“If I’m breastfeeding, how will my husband bond with our baby?”
I get this question a lot working as a Breastfeeding Peer Counselor at WIC and while I know that breastfeeding isn’t always easy, having support can be vital for success.
Here’s some ways Dad’s can support breastfeeding and bond with your baby at the same time!
Attend a breastfeeding class: These classes are just as important as a labor/delivery class! There’s so much more to “just latch the baby” in these classes and can be so helpful to getting breastfeeding off to a great start. Not everyone is comfortable with breastfeeding or handling breast milk so these classes can help with information and deciding if this is right for your family.
1st Line of Assistance: Even though Mom is primarily the one feeding baby, Dads, YOU are needed around the clock just as much as mom and this is your time to bond with baby. Breastfeeding can take a lot of work and time, so when baby isn’t breastfeeding-Dad’s you’re up!
- Diaper changing
- Rocking baby to sleep( including having skin to skin time!)
- Comforting/holding baby
- Helping mom with food, water, showers, sleep, pillows, laundry, sleep, housework, sleep, Dr’s appointments..did I mention sleep?? Dad Shane says ” I felt my role was to help out with whatever was needed, especially when she was tired I would step in.”
- Taking care of older children-school drop off/pick up, feeding, having one on one time, giving mom one on one time
Time Protector: As your beautiful, pink, squishy baby enters the world everyone wants to come and visit-and that’s great- but time is essential to breastfeeding in the beginning.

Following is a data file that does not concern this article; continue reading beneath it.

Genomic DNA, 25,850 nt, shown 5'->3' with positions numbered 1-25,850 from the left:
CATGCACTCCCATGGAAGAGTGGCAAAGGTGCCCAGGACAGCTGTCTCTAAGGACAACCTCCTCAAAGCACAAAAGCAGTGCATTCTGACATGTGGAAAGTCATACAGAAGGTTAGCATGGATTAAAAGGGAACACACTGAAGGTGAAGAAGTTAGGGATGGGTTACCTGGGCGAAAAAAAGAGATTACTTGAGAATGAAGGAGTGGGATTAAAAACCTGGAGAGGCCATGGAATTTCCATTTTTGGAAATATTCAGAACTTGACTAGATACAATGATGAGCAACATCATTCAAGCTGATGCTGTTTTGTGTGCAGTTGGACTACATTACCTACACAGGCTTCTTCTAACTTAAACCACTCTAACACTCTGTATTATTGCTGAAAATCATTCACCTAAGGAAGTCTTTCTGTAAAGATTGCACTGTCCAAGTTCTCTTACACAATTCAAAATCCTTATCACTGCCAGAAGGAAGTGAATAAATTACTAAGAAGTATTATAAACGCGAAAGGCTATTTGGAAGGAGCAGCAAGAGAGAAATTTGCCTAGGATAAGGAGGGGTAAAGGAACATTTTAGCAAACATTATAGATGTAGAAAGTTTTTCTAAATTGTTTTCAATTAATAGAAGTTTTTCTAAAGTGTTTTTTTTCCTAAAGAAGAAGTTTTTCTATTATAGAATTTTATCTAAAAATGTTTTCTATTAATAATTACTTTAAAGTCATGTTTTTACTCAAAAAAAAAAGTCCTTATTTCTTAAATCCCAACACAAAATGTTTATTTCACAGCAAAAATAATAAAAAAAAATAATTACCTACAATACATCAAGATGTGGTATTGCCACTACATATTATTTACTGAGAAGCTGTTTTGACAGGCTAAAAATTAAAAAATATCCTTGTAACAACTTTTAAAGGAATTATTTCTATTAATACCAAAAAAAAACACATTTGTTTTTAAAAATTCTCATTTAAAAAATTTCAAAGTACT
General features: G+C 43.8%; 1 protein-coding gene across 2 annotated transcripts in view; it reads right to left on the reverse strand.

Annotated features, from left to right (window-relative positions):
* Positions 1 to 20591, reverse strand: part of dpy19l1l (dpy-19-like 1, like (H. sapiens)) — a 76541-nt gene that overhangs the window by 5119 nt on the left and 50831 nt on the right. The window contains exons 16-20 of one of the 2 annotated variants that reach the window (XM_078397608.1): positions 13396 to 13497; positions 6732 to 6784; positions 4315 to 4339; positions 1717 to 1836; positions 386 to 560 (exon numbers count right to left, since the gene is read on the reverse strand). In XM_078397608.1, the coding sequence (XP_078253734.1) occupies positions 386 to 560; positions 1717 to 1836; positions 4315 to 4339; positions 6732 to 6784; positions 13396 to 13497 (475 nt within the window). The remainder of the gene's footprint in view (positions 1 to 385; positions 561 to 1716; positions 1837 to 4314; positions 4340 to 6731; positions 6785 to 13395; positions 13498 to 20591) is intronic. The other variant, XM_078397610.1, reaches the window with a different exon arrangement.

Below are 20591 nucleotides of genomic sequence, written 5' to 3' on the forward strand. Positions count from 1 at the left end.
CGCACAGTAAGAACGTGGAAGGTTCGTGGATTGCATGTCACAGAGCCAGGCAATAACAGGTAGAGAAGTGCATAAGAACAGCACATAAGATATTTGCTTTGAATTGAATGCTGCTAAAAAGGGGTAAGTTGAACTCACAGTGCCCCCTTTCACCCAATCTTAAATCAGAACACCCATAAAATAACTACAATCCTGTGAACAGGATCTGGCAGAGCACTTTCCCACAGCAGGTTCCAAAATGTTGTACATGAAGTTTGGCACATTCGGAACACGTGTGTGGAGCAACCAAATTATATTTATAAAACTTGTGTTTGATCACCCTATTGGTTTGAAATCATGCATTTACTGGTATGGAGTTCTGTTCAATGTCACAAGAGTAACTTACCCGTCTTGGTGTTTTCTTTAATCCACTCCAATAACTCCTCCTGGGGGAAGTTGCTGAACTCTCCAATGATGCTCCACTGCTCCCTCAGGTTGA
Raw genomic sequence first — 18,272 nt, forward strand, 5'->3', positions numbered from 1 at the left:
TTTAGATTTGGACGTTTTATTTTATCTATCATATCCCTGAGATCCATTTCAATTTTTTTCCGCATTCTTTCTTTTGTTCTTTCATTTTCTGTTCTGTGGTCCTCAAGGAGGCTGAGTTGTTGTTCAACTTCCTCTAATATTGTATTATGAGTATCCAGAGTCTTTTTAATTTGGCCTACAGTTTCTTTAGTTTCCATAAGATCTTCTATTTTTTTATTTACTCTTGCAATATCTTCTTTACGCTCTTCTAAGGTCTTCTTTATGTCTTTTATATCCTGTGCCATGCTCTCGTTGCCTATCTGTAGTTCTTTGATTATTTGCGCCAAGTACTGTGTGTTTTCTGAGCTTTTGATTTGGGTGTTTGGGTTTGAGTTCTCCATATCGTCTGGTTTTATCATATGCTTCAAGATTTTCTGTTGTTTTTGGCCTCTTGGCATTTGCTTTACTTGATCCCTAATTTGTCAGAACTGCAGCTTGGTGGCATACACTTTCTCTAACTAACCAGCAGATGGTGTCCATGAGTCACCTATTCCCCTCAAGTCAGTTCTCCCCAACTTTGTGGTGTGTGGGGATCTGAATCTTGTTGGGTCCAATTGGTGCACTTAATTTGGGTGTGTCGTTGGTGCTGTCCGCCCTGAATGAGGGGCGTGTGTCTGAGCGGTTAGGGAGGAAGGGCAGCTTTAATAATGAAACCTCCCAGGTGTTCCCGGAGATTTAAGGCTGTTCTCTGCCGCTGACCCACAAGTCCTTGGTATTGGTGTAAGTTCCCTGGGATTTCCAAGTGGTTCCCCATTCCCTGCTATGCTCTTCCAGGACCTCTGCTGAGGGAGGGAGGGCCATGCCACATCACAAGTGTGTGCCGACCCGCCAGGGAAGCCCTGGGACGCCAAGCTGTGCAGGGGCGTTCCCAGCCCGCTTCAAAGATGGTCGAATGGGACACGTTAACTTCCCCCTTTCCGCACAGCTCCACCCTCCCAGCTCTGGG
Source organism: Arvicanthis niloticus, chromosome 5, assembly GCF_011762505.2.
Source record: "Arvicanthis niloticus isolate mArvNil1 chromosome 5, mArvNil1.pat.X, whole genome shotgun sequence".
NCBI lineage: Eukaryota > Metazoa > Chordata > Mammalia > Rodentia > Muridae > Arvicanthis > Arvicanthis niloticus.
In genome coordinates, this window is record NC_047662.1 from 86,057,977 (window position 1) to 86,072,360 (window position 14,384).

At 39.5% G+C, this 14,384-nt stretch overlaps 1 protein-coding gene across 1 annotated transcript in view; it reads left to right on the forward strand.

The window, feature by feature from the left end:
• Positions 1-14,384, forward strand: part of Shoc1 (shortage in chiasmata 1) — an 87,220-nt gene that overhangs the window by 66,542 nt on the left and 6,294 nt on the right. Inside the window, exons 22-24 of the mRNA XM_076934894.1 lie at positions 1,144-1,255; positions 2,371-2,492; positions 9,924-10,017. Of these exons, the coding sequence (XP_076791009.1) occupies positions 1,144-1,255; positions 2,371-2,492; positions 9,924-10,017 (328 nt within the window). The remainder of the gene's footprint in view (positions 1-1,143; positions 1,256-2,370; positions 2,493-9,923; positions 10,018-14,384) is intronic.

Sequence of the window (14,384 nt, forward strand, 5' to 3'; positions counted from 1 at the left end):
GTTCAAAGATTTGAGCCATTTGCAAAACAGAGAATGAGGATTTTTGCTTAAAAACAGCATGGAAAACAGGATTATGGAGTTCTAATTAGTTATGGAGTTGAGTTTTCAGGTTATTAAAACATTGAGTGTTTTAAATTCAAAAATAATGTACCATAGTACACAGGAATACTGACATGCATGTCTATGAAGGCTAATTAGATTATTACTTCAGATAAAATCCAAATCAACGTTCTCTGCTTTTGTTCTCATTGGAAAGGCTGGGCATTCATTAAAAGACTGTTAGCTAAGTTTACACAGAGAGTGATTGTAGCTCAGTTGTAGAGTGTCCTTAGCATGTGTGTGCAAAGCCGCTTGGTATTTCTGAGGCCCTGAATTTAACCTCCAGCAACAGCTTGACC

- Help mom get rest by watching baby’s feeding cues and bringing baby to mom to breastfeed
- Ask visitors to wait or set up times for visitors(its okay to ask people to come back later!)
- Breastfeeding on demand is important but sometimes babies are sleepier so having Dad help monitor time between feedings can be helpful to stay on track.
Encouragement: This is the BIG one. Dad’s, after birth there are hormones, fatigue, excitement and sometimes if breastfeeding is a struggle she’s going to need you to encourage her. Many times family or friends unwanted comments and criticisms can hurt, cause doubt or even worry she is doing the right thing. She needs you to be her biggest cheerleader when she’s tired or struggling, that she CAN do it and that you are right there with her.
Greg talks about how he was a support to his wife: I wanted to support her, but knew she was in pain for a few weeks dealing with several issues. She was always determined to continue, but that worried me. I’m proud of the way she handled the pain, and found solutions in order to make it work. My encouragement for Dads would be to always be supportive, but never put pressure on the situation. Always be willing to lend a hand, and maybe try to stay awake & keep your wife company during the late night feeding!
Dad’s you may not be the primary feeder at this point in baby’s life but that doesn’t mean you aren’t needed in many other ways.